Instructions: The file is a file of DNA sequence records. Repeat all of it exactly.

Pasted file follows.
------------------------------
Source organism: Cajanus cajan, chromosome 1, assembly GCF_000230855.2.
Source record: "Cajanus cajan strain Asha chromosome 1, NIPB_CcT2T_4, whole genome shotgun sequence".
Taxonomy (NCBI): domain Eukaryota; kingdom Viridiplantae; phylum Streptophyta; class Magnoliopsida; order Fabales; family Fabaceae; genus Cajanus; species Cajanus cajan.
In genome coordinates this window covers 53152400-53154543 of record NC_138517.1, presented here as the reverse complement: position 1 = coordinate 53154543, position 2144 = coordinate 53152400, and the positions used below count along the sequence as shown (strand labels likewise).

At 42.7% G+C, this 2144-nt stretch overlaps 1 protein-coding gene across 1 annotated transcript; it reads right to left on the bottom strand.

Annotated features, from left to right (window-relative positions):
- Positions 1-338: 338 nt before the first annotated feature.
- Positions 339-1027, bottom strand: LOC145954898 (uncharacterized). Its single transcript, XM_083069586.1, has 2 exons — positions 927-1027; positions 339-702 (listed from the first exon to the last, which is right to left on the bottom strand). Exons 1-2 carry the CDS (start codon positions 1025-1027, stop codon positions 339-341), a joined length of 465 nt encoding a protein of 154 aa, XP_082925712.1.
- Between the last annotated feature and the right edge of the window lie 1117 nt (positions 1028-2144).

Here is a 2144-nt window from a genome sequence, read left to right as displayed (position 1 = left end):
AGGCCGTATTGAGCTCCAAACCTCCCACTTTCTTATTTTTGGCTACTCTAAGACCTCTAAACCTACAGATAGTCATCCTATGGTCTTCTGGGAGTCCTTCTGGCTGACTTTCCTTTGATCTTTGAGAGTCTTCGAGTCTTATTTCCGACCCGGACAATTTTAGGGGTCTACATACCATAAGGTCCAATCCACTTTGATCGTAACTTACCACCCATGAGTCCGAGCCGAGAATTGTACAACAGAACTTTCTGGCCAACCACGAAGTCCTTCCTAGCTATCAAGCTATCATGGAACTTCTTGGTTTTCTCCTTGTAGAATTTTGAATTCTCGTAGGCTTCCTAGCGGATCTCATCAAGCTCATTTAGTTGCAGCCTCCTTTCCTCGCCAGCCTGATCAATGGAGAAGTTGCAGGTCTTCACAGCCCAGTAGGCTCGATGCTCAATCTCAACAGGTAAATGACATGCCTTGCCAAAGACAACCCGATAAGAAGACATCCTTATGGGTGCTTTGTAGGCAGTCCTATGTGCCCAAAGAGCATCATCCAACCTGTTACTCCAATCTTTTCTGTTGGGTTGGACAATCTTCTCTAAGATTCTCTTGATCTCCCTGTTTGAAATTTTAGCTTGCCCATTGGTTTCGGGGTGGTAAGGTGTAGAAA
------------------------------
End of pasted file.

Source organism: Cajanus cajan, chromosome 1, assembly GCF_000230855.2.
Source record: "Cajanus cajan strain Asha chromosome 1, NIPB_CcT2T_4, whole genome shotgun sequence".
Taxonomy (NCBI): domain Eukaryota; kingdom Viridiplantae; phylum Streptophyta; class Magnoliopsida; order Fabales; family Fabaceae; genus Cajanus; species Cajanus cajan.
In genome coordinates this window covers 53152400-53154543 of record NC_138517.1, presented here as the reverse complement: position 1 = coordinate 53154543, position 2144 = coordinate 53152400, and the positions used below count along the sequence as shown (strand labels likewise).

At 42.7% G+C, this 2144-nt stretch overlaps 1 protein-coding gene across 1 annotated transcript; it reads right to left on the bottom strand.

Annotated features, from left to right (window-relative positions):
- Positions 1-338: 338 nt before the first annotated feature.
- Positions 339-1027, bottom strand: LOC145954898 (uncharacterized). Its single transcript, XM_083069586.1, has 2 exons — positions 927-1027; positions 339-702 (listed from the first exon to the last, which is right to left on the bottom strand). Exons 1-2 carry the CDS (start codon positions 1025-1027, stop codon positions 339-341), a joined length of 465 nt encoding a protein of 154 aa, XP_082925712.1.
- Between the last annotated feature and the right edge of the window lie 1117 nt (positions 1028-2144).

Here is a 2144-nt window from a genome sequence, read left to right as displayed (position 1 = left end):
AGGCCGTATTGAGCTCCAAACCTCCCACTTTCTTATTTTTGGCTACTCTAAGACCTCTAAACCTACAGATAGTCATCCTATGGTCTTCTGGGAGTCCTTCTGGCTGACTTTCCTTTGATCTTTGAGAGTCTTCGAGTCTTATTTCCGACCCGGACAATTTTAGGGGTCTACATACCATAAGGTCCAATCCACTTTGATCGTAACTTACCACCCATGAGTCCGAGCCGAGAATTGTACAACAGAACTTTCTGGCCAACCACGAAGTCCTTCCTAGCTATCAAGCTATCATGGAACTTCTTGGTTTTCTCCTTGTAGAATTTTGAATTCTCGTAGGCTTCCTAGCGGATCTCATCAAGCTCATTTAGTTGCAGCCTCCTTTCCTCGCCAGCCTGATCAATGGAGAAGTTGCAGGTCTTCACAGCCCAGTAGGCTCGATGCTCAATCTCAACAGGTAAATGACATGCCTTGCCAAAGACAACCCGATAAGAAGACATCCTTATGGGTGCTTTGTAGGCAGTCCTATGTGCCCAAAGAGCATCATCCAACCTGTTACTCCAATCTTTTCTGTTGGGTTGGACAATCTTCTCTAAGATTCTCTTGATCTCCCTGTTTGAAATTTTAGCTTGCCCATTGGTTTCGGGGTGGTAAGGTGTAGAAA